A Semantic Specification for Data Protection Impact Assessments (DPIA)

Conference
to be presented International Conference on Semantic Systems (SEMANTiCS)
Harshvardhan J. Pandit*
🔓copies: harshp.com , TARA , zenodo
📦resources: repo , specification
Expressing GDPR's Data Protection Impact Assessments (DPIA) as semantic information by extending DPV

Abstract The GDPR requires assessing and conducting a Data Protection Impact Assessment (DPIA) for processing of personal data that may result in high risk and impact to the data subjects. Documenting this process requires information about processing activities, entities and their roles, risks, mitigations and resulting impacts, and consultations. Impact assessments are complex activities where stakeholders face difficulties to identify relevant risks and mitigations, especially for emerging technologies and specific considerations in their use-cases, and to document outcomes in a consistent and reusable manner. We address this challenge by utilising linked-data to represent DPIA related information so that it can be better managed and shared in an interoperable manner. For this, we consulted the guidance documents produced by EU Data Protection Authorities (DPA) regarding DPIA and by ENISA regarding risk management. The outcome of our efforts is an extension to the Data Privacy Vocabulary (DPV) for documenting DPIAs and an ontology for risk management based on ISO 31000 family of standards. Our contributions fill an important gap within the state of the art, and paves the way for shared impact assessments with future regulations such as for AI and Cybersecurity.

GDPR ,DPIA ,Risk Management ,ISO ,Semantic-Web

Introduction

Motivation

The EU’s General Data Protection Regulation (GDPR) [1] requires every Data Controller to assess and document whether their processing is “likely to result in a high risk to the rights and freedoms” of individuals (i.e. high-risk1), and if so - to carry out a ‘Data Protection Impact Assessment (DPIA)’. A DPIA is essentially a three-step iterative risk governance process where the organisation first identifies its activities, then checks whether any DPIA-requiring criteria is met, and if yes - conduct a DPIA (see more in ). GDPR does not impose a strict process for how organisations have to conduct their risk and impact assessments, but instead specifies only broad requirements. Data Protection Authorities (DPA), tasked with enforcing GDPR, have published (on respective websites) guidance and tools related to compliance, including DPIA and risk governance.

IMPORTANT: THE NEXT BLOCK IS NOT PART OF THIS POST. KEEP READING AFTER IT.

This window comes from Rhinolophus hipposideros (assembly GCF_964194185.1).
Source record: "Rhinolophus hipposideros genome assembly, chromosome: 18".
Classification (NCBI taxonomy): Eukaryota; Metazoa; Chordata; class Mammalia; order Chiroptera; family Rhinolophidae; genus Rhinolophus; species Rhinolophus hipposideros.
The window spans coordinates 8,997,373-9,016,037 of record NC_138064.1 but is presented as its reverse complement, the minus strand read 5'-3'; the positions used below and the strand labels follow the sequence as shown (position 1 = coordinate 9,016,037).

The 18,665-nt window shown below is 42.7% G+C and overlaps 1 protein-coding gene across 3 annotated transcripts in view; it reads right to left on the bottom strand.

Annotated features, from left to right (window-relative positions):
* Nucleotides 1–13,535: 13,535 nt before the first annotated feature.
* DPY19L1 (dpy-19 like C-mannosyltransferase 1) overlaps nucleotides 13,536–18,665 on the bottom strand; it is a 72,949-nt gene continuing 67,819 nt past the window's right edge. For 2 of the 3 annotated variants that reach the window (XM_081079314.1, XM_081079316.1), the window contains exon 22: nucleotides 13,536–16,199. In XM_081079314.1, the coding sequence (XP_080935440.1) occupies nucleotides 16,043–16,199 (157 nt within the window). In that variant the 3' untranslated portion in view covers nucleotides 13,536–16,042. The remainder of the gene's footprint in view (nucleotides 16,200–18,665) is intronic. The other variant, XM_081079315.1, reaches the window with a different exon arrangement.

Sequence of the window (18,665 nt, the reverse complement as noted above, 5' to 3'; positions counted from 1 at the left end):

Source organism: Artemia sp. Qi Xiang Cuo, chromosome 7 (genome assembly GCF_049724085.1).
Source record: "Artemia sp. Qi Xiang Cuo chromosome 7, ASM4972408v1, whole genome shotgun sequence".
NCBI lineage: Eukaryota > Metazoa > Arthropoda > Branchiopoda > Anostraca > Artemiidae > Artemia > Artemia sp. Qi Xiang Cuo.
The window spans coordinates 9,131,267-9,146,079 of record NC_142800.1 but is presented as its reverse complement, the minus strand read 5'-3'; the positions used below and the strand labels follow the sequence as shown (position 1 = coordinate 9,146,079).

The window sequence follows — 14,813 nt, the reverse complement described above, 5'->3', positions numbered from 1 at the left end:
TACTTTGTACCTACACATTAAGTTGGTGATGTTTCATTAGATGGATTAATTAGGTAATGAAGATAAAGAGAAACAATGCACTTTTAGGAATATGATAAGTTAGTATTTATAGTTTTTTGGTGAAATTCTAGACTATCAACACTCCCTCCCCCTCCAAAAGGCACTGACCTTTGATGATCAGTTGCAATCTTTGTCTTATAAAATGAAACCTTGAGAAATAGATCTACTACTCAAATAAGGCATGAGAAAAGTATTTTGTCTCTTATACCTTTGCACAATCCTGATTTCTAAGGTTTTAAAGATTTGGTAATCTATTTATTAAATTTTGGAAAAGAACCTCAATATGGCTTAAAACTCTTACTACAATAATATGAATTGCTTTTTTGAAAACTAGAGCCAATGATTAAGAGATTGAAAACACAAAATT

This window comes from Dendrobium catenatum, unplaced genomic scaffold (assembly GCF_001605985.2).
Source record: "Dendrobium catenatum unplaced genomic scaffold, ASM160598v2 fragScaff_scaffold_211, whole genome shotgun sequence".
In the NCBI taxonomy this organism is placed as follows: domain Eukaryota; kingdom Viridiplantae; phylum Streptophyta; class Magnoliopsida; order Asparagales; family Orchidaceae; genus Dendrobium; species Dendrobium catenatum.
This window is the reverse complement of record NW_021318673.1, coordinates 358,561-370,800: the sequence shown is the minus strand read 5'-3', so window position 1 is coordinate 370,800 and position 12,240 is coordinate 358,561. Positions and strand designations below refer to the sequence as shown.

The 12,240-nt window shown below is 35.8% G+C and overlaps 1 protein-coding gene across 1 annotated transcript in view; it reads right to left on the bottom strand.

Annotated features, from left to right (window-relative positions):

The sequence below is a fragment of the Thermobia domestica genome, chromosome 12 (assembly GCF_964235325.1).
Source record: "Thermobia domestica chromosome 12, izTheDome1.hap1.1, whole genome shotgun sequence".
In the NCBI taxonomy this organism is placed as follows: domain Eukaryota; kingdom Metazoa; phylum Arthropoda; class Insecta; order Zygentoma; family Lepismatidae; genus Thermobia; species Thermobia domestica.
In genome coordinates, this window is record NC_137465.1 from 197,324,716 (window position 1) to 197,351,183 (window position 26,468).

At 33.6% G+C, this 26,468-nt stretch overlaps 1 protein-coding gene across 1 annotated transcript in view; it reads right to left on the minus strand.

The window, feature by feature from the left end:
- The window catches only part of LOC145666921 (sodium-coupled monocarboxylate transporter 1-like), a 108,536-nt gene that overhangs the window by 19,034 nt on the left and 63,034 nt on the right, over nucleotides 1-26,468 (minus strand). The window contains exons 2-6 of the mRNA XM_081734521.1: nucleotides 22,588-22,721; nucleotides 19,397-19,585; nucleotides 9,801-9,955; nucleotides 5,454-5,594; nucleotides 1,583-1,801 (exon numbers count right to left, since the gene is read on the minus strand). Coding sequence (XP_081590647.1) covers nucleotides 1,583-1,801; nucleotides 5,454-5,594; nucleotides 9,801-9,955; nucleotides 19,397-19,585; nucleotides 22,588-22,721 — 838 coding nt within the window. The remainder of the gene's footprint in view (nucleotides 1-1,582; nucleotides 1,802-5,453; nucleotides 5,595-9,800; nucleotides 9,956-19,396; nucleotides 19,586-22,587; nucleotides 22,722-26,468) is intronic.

We identify five important challenges regarding DPIAs present in the current landscape that serve as motivation for this work. (1) DPIAs can involve multiple stakeholders (e.g. Data Processors) which creates information dependencies (e.g. measures implemented by processors). (2) Since DPIAs must be specific, controllers conducting similar DPIAs will repeat information and tasks. (3) Despite existing standards for risk management, there is variance in methodologies that prevents common universal solutions. (4) Current documentation norms are heavily human-oriented (e.g. spreadsheets, PDF), which severely limit development and application of tools for DPIAs. (5) Solutions do not take into account that high-risk impact assessments are a form of shared activity i.e. they share processing activity information, risks, and impacts with other GDPR requirements (e.g. Register of Processing Activities (ROPA), data transfers), and have overlaps with similar assessments in aligned regulations, e.g. the EU’s proposal for AI Act [2].

The state of the art contains multifaceted application-specific solutions for expressing risks, DPIA methodologies, and GDPR compliance. In particular, they demonstrate advantages of semantic web technologies for: (i) specialising for a use-case; (ii) interoperability between stakeholders and tools; (iii) creating shared knowledge-bases; and (iv) developing tooling for machine-based compliance. However, there are two important gaps that have not been addressed: impact assessments and documenting DPIAs.

Contributions of this Work